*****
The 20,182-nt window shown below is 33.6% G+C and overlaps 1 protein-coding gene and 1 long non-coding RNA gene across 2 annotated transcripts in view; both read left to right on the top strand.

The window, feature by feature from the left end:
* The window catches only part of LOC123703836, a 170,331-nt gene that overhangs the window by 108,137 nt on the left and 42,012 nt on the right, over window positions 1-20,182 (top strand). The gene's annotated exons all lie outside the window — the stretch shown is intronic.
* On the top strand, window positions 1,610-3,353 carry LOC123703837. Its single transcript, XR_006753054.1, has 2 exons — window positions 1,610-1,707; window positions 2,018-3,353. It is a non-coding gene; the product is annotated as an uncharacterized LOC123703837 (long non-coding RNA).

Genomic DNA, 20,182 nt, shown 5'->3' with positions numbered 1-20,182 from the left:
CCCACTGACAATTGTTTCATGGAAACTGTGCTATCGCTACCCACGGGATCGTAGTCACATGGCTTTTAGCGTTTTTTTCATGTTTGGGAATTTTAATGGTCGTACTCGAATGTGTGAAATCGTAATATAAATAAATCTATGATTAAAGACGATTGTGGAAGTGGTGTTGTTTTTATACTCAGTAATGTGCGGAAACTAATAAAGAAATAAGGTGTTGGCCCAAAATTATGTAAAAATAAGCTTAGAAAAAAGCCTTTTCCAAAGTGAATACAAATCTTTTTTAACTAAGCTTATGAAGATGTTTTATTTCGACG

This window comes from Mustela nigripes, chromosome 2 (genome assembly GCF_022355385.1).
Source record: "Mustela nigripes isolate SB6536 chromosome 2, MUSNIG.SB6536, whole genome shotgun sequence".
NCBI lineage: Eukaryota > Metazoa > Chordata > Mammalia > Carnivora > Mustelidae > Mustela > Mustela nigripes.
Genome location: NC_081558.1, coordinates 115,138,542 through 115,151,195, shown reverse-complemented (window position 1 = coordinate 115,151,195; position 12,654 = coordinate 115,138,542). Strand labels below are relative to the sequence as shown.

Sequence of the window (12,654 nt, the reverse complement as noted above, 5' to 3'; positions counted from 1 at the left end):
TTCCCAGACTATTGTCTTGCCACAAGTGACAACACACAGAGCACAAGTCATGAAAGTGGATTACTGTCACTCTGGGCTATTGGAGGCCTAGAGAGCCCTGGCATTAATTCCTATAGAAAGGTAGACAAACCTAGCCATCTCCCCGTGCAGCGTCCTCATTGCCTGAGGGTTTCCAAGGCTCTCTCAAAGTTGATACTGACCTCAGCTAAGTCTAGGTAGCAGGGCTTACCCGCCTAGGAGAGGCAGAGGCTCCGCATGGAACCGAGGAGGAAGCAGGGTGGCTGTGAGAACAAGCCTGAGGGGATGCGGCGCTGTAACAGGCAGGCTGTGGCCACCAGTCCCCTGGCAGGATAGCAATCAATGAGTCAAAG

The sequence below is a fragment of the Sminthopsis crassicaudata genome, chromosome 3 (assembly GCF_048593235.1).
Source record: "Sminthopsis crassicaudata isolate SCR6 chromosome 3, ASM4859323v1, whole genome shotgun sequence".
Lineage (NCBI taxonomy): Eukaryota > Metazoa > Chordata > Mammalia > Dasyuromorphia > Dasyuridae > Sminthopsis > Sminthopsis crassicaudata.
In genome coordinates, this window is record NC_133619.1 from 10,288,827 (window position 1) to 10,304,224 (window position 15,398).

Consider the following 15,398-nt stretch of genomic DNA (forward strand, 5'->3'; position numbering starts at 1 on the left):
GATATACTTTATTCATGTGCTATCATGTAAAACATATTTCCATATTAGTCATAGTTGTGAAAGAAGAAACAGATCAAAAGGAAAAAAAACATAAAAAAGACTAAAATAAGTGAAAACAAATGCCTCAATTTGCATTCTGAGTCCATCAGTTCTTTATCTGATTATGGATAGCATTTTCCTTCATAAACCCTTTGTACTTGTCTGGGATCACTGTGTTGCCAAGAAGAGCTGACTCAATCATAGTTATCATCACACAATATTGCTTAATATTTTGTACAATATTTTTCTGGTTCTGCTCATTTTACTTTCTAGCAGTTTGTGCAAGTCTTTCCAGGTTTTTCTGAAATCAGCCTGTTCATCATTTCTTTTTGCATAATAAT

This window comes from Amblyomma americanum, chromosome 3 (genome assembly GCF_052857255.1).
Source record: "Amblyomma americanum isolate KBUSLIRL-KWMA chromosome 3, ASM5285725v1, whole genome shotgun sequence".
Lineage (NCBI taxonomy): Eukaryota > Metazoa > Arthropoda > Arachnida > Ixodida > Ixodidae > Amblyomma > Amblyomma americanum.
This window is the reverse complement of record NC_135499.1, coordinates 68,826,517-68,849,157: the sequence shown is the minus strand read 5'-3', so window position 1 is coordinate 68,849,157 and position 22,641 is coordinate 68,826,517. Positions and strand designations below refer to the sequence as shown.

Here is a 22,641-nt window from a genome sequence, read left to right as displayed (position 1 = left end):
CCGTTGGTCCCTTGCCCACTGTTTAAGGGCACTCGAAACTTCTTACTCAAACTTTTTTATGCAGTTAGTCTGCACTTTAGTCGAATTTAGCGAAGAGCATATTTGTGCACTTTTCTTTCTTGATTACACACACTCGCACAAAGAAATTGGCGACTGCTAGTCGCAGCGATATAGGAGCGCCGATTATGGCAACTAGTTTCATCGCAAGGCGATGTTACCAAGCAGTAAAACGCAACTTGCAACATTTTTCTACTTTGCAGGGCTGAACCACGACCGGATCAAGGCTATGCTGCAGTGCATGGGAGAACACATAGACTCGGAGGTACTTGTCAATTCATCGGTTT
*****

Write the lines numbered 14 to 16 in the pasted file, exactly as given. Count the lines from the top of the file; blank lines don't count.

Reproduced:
Source record: "Sminthopsis crassicaudata isolate SCR6 chromosome 3, ASM4859323v1, whole genome shotgun sequence".
Lineage (NCBI taxonomy): Eukaryota > Metazoa > Chordata > Mammalia > Dasyuromorphia > Dasyuridae > Sminthopsis > Sminthopsis crassicaudata.
In genome coordinates, this window is record NC_133619.1 from 10,288,827 (window position 1) to 10,304,224 (window position 15,398).